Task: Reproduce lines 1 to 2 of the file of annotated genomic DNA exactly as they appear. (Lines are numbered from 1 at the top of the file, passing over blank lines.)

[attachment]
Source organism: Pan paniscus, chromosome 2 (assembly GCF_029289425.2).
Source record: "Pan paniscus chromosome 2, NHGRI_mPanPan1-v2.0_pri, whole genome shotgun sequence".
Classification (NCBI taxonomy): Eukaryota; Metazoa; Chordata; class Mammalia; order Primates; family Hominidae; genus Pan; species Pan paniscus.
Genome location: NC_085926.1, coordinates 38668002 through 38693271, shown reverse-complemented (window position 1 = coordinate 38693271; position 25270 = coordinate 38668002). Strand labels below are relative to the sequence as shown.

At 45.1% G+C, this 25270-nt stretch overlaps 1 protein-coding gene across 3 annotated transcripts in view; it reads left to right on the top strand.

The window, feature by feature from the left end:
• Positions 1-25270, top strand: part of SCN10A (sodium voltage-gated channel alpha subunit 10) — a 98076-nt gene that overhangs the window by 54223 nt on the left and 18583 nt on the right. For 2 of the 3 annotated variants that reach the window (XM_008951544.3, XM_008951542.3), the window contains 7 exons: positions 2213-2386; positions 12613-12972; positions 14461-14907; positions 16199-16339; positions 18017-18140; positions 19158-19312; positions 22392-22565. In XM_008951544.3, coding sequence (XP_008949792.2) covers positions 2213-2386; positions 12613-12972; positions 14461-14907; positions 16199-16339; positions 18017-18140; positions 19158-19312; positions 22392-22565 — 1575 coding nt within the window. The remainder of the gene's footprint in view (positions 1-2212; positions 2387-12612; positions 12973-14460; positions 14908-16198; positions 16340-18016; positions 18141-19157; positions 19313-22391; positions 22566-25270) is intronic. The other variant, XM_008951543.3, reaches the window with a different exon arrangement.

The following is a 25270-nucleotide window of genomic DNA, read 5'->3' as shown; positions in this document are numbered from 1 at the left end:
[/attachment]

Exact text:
Source organism: Pan paniscus, chromosome 2 (assembly GCF_029289425.2).
Source record: "Pan paniscus chromosome 2, NHGRI_mPanPan1-v2.0_pri, whole genome shotgun sequence".